I know that the novelty Christmas jumper has been very trendy (at least here in the UK) for some years now.  Instead of escalating the trend with ever more garish Christmas clothing, why don’t we adopt a more lovely Christmas jumper tradition? We hand-knitters can lead the way! Here are a few ideas.

Birkin by Caitlin Hunter:

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© Jonna Hietala

 

Julgran by Andi Satterlund:

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© Andi Satterlund

 

Skógafjall by Dianna Walla:

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© Tolt Yarn and Wool

 

#05 Selburose Pullover by Lena Skvagerson:

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© Lena Skvagerson

 

Are these not doing it for you?  Well, there is always a Christmas suit with your name on it:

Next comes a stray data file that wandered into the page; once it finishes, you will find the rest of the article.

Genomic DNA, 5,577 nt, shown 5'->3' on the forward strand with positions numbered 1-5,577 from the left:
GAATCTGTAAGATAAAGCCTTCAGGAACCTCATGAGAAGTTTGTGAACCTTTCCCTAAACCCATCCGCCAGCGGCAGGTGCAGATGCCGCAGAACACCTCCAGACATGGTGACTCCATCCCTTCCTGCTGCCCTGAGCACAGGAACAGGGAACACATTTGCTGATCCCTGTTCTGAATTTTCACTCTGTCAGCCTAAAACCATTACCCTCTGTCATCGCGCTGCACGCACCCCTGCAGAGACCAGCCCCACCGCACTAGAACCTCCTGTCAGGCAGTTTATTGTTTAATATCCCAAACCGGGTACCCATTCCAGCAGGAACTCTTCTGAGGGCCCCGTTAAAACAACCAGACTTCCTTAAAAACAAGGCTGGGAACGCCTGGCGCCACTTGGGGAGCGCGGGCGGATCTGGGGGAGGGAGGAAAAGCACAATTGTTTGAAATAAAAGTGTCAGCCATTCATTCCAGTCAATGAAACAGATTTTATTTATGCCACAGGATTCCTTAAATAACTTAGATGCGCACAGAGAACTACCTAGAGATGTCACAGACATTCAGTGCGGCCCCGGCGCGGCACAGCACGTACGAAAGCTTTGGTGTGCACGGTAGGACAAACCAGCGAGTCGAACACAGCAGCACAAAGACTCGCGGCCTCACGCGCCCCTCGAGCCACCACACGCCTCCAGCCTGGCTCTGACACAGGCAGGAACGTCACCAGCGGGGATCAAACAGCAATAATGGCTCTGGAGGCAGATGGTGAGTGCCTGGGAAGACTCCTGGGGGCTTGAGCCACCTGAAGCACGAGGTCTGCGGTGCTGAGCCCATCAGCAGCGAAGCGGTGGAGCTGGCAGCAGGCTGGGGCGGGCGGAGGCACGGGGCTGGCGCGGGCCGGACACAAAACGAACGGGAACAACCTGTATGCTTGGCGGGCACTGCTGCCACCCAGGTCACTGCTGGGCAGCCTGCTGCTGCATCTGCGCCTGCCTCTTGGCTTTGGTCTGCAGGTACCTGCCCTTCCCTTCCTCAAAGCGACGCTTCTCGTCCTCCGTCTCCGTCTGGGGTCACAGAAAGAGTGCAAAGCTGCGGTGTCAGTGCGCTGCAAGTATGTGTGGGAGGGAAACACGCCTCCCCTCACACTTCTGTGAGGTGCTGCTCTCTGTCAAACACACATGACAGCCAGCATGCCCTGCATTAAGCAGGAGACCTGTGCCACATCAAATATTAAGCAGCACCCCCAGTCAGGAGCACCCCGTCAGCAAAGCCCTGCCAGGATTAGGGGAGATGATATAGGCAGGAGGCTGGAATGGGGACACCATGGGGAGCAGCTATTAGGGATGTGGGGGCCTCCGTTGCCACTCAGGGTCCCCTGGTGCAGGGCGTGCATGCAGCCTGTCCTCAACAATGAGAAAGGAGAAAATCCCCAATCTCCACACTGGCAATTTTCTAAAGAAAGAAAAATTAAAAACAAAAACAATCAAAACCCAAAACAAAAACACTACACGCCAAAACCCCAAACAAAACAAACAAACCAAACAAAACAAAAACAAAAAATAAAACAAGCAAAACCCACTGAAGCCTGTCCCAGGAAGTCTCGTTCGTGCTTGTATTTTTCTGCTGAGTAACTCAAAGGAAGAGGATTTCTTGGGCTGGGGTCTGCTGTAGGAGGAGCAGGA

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The Guardian December 1, 2017; Photograph: Handout

 

A lot of work, a little fun, and not much knitting in South Africa

We have just returned from two weeks in South Africa.  We both had work commitments there – Doug in Cape Town, and me in both Cape Town and Johannesburg.  It was meant to be a mix of work and holiday, with a few days just for us at the end, but as often happens with us, the work spilled over on the holiday time.  Nonetheless, the important thing to know is that IT IS WARM AND SUNNY DOWN THERE!!!!

We left the UK on a cold, grey, windy day and arrived in Cape Town to a glorious, sunny day.  The first thing we did when we arrived was to pick up a rental car and drive to the beach.  Here we are, straight from the plane: